We now move into American productions of giant monster movies with Leigh Scott’s King of the Lost World, produced by The Asylum. A passenger plane mysteriously crashes on a tropical island in the middle of nowhere (I think I know where the original idea for Lost came from). Fortunately, most of the crew and passengers survive. Unfortunately, the pilots did not. As the survivors look for food and shelter, a small faction splinters off, looking for the missing cockpit in hopes of finding out what happened.
This jungle expedition is lead by Ed (Jeff Denton) and John (Rhett Giles) along with flight attendant Natalie (Amanda Ward) and passengers Rita (Sarah Lieving) and Dana (Christina Rosenberg). During their search, the team stumbles upon a downed military jet, giant spiders, and dragons. Wait, what? Let’s also not forget a massive clearing of brush with an enormous footprint.
Things get tense when the crew is joined by Lt. Challenger (Bruce Boxleitner), who seems to have a specific reason to be on this island and quickly draws suspicion upon himself. While resting for the night, everyone is kidnapped by tribal islanders. The women are evaluated to be part of the tribal leader’s harem. The chosen women are drugged into obedience, and the men are sacrificed to the dragons living on the island and the ferocious giant ape.
“…the team stumbles upon a downed military jet, giant spiders, and dragons…”
King of the Lost World is a very loose adaptation of Sir Arthur Conan Doyle’s The Lost World and pales compared to the 1925 silent movie. Leigh Scott’s entry is the worst entry of our giant monster series. First, it makes the mistake of being a story about the plane crash survivors surviving. We want a monster movie, not an island soap opera. Sadly, these monsters are placed firmly in the background to provide elements of danger.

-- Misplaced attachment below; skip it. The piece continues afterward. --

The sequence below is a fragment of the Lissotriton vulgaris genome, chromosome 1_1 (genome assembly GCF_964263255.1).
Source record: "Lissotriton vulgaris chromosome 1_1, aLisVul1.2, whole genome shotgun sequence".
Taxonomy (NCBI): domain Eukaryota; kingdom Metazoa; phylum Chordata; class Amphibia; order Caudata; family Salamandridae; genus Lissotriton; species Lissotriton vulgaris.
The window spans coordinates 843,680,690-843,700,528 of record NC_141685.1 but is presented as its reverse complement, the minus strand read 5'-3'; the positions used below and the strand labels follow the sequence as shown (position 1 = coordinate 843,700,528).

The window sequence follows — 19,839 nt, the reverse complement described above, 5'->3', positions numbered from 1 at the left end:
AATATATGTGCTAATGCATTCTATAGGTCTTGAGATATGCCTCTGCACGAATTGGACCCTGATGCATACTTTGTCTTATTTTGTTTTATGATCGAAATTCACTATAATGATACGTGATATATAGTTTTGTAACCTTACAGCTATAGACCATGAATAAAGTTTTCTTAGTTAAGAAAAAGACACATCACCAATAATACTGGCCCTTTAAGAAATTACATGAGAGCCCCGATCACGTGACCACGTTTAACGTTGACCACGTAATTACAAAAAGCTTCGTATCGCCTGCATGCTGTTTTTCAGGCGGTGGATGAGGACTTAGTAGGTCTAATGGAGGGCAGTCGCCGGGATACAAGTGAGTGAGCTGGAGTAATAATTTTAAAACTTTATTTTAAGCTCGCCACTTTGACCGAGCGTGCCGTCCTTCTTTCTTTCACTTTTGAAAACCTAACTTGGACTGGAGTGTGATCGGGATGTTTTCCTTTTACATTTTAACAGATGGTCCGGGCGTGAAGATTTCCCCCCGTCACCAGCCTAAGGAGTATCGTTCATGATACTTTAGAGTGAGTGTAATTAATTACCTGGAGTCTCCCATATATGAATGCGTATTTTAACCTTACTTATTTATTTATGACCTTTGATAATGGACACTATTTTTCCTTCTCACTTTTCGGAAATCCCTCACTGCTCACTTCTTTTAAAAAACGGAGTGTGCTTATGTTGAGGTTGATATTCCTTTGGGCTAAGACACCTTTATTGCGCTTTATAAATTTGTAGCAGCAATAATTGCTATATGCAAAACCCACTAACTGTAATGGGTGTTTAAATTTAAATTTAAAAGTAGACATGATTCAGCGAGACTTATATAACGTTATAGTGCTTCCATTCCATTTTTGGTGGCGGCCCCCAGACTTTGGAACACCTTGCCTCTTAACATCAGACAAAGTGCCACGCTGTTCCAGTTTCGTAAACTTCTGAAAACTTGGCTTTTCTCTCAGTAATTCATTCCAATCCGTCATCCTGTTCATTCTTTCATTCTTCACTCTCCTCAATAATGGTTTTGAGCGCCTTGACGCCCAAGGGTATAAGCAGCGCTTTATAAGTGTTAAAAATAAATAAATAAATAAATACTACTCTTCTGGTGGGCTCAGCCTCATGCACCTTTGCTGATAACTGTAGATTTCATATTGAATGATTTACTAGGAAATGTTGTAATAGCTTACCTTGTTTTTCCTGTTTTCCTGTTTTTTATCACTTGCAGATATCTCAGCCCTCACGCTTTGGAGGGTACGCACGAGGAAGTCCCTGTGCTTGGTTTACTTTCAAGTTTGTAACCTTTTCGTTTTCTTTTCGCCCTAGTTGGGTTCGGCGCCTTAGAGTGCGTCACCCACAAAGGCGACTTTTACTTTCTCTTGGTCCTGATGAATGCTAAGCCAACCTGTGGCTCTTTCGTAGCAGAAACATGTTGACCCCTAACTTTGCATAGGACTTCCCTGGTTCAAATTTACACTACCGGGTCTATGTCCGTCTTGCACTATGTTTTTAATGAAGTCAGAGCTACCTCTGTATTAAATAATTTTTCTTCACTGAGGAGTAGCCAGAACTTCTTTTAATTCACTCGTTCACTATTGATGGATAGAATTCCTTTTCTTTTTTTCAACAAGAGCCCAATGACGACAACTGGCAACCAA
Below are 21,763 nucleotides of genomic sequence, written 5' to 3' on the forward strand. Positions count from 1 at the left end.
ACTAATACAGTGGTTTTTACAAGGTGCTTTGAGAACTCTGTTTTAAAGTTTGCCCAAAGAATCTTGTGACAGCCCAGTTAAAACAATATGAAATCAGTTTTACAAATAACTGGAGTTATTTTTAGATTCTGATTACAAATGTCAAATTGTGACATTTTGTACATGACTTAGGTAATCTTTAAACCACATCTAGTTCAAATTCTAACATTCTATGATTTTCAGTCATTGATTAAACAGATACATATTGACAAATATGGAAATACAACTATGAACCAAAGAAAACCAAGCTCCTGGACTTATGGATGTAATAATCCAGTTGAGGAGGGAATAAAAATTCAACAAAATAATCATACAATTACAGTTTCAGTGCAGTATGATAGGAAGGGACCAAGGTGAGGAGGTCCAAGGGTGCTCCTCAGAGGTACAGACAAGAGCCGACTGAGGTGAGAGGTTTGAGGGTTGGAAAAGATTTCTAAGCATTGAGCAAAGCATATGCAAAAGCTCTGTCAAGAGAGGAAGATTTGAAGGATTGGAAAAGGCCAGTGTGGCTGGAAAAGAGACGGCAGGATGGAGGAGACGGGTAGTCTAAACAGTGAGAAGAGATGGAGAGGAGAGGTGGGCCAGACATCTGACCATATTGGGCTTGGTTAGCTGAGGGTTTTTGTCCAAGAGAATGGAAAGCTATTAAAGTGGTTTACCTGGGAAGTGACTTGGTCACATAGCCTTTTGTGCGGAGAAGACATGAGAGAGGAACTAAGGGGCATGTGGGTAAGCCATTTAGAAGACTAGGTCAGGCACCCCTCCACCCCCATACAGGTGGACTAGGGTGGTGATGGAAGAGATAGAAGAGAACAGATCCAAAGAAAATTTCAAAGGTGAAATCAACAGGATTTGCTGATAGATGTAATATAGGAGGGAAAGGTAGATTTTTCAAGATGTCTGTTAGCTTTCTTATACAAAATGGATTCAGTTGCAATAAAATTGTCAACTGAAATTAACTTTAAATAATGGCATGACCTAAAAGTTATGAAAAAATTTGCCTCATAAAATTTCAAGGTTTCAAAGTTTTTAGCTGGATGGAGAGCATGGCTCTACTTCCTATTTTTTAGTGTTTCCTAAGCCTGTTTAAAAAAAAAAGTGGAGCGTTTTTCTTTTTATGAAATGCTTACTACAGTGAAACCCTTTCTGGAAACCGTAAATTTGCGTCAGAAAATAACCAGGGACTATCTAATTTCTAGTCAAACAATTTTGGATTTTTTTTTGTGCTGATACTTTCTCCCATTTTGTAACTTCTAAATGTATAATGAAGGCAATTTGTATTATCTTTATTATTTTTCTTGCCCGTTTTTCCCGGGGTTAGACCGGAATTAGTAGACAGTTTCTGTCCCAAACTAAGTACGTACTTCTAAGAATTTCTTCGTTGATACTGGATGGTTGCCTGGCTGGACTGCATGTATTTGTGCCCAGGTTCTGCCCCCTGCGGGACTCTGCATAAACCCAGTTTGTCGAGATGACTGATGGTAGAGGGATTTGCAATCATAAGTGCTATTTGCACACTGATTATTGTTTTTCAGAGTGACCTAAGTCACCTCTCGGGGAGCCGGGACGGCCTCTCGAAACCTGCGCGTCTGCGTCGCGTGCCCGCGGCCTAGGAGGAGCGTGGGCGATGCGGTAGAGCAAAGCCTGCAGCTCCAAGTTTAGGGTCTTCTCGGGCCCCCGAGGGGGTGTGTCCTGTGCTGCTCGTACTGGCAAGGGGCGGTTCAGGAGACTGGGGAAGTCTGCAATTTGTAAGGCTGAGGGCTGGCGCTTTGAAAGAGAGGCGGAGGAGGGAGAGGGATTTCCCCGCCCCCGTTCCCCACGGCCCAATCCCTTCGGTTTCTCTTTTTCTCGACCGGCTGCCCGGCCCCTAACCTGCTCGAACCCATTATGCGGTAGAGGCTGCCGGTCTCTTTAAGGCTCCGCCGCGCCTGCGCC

Here the monsters are all computer-animated giant insects, dragons, and a Kong-like ape. The actual monster renderings are not that bad, but the film fails in connecting the animated monsters with the real actors visually with very few split-screen effects. When a monster attacks, it is accomplished primarily with quick edits. In fact, most of the monsters’ appearances rarely last longer than a few seconds as opposed to a drawn-out fight sequence from the original The Lost World. Honestly, I understand that low-budget CG animation was still quite expensive, especially in 2005, when the film was made.
King of the Lost World thus leans more on the survivors’ story and falls short because all we have is a survival story. Nothing connects us with these characters, which always means bland character development. The splinter faction consists of generic but good-looking characters with very little diversity in personality other than spanning the spectrum of beautiful people. The characters are so unremarkable, and they could all be interchangeable. I guess what I’m saying is the story and characters are bland but beautiful.
Ending on a positive note, I did like the look of the sets and location. I’m guessing it was shot in Hawaii, and it’s gorgeous. The plane crash set was pretty cool, and there were obvious indie tricks to make the crash appear more devastating than it was. It still a good scene. But in the end, King of the Lost World is a weak story desperately seeking some depth or at least bring more of the monster element into the final cut.
"…I did like the look of the sets and location."